Abortion? You can guess who said “the blood of innocent babies is on this country as a curse”. Arthur’s one-word answer, shouted into the microphone, practically exploded the circuitry of the sound system: “Freedom!”
The BNP characterized the EU as “an institution dedicated to ending British sovereignty and destroying our nation and national identity”. He called one questioner a liar and the moderator stepped in to ask for more respect; he still said she was lying. When he said the youth of today have it too easy, the jeers of the audience made him give up and sit down.
Asked how he’d protect Christian minorities such as Catholics, the Bible guy said he wouldn’t, because God says Christians should be persecuted. You have to wonder what he’d do if he succeeded in converting all the world to his religion and there was nobody left to persecute him, but I guess he doesn’t have to worry about that.
Eventually, each candidate summed up. The Conservative said we need change, and the Bible guy said he wasn’t asking us to vote for him: he was asking us to ask God to tell us how to vote. The LibDem reminded us that the role of the state is to ensure a fairer society, and told us that we, the voters, are the kingmakers in this country. King Arthur, following him for a change (summations went from last to first), said that as long as you were making somebody a king, you might as well start with him and the crowd, as it had all afternoon, loved his contributions.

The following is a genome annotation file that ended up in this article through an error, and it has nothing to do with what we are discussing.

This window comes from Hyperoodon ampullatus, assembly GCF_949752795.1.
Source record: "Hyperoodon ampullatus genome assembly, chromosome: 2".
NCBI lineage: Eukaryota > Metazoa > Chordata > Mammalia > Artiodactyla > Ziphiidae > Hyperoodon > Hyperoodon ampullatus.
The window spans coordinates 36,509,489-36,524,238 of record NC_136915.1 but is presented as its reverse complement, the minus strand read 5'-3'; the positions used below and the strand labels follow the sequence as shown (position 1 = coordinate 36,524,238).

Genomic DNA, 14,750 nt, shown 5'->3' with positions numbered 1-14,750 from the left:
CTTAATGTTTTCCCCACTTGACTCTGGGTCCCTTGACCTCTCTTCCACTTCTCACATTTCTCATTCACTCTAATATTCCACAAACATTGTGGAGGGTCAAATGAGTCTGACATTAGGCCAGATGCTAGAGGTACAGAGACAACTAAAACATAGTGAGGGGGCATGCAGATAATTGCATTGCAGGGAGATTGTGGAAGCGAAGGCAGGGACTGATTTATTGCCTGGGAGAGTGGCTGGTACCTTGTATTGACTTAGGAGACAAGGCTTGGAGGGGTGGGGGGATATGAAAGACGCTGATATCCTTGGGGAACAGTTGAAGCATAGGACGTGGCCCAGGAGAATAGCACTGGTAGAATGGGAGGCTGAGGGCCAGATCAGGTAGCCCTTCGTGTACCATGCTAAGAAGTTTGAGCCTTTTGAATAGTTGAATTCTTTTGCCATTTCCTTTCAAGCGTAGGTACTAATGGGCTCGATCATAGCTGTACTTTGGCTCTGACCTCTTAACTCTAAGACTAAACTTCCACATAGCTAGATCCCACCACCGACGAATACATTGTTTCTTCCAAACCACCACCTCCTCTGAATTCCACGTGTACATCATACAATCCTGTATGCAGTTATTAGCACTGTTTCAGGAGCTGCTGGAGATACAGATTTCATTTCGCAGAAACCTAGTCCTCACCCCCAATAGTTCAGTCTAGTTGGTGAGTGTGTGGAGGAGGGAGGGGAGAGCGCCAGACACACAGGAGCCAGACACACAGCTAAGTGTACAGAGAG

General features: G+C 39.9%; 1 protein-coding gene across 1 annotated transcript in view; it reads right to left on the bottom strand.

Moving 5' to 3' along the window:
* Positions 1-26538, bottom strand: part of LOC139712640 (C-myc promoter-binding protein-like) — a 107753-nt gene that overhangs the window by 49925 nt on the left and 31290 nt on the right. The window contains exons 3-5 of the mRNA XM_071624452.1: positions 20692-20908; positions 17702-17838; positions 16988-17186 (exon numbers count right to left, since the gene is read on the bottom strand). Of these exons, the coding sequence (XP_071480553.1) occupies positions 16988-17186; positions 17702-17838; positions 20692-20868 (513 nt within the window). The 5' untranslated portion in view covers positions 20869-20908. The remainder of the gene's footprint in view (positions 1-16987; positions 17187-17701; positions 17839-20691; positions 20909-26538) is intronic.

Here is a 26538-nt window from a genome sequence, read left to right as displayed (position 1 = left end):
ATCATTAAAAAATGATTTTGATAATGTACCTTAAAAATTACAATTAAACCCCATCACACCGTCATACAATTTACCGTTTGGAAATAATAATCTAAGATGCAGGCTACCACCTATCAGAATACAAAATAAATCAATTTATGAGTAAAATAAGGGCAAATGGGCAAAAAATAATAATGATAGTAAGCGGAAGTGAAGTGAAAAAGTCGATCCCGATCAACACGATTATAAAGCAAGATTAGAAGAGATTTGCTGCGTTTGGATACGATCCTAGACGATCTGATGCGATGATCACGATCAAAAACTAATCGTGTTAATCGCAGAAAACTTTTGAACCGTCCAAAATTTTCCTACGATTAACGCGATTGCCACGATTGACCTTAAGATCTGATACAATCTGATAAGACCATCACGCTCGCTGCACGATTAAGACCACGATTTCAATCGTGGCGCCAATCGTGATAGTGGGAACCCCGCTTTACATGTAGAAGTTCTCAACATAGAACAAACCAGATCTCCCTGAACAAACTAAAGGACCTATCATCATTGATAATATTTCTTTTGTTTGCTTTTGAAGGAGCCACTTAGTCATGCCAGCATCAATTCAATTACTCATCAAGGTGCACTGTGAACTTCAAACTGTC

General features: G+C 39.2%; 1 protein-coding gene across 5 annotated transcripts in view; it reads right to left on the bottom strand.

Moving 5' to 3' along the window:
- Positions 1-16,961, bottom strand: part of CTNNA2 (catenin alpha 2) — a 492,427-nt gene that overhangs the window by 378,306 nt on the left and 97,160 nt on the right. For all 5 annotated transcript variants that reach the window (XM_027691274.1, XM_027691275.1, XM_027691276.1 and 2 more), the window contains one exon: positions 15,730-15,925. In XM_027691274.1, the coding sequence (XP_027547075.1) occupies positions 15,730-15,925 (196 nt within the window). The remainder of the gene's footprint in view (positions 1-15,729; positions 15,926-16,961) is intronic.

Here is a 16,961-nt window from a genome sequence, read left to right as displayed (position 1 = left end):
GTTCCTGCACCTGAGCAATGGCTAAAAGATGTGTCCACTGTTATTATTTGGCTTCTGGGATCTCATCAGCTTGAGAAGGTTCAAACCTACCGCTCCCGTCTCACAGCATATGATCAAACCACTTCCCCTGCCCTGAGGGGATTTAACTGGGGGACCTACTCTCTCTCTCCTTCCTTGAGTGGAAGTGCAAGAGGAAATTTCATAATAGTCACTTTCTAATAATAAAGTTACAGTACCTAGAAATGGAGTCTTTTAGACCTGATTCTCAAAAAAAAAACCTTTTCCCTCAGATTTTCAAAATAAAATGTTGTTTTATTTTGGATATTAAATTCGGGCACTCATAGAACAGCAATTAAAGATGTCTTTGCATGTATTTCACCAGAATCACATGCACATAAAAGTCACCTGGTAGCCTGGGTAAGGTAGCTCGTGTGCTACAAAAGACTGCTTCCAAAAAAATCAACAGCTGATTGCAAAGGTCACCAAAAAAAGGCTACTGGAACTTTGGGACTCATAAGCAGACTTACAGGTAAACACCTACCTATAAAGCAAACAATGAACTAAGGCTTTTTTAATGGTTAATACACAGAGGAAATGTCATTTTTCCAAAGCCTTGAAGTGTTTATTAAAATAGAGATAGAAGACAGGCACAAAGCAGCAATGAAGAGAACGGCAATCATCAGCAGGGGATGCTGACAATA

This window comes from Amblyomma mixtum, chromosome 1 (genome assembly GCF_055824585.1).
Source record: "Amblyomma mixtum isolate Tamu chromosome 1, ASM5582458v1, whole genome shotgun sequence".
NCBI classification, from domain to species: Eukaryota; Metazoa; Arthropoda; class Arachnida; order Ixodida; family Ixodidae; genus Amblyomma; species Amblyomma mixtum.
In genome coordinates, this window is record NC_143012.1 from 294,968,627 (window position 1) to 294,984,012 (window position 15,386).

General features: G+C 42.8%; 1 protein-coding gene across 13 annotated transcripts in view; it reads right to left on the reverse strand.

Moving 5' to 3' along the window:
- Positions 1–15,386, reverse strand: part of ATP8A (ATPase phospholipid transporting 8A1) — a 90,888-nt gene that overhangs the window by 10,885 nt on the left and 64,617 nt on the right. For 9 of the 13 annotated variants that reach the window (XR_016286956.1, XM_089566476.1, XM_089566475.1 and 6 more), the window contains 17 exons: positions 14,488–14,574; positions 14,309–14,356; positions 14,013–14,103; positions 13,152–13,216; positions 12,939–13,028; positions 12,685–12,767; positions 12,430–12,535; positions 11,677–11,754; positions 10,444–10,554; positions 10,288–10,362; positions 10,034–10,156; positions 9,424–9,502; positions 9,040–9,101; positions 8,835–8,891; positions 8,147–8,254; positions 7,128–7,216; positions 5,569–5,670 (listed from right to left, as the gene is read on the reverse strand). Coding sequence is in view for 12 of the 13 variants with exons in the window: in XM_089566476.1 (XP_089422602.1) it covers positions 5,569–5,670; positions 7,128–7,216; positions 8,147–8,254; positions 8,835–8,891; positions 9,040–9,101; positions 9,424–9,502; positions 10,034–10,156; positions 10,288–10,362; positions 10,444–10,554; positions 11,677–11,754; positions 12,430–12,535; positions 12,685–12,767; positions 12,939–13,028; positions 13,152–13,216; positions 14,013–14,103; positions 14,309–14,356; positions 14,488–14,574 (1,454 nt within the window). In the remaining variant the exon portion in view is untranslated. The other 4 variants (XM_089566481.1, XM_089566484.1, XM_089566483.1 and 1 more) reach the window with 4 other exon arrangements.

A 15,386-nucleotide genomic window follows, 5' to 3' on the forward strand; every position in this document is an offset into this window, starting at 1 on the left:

I’d say that the LibDem probably came out on top in the debate, although as one of King Arthur’s supporters said, Arthur won the crowd’s respect, if not its votes. At one point during applause for Arthur, I asked my husband why he was grinning, and he said “Because I agree with him”. Halfway through, the LibDem opened his thoughts on Gaza with “It’s nice to be able to disagree with King Arthur for a change”. Arthur’s opinions are not out on the wacko edge, it’s just that Arthur doesn’t do boring. His methods and his vocabulary aren’t what the electorate is used to, but as he said, he gets things moving. He pointed to the changes he’s forced in government policy by peaceful protest and by taking Her Majesty’s Government to court in Europe and left us with this thought: “That’s what I’ve done from outside the system. Think what I could do from inside!”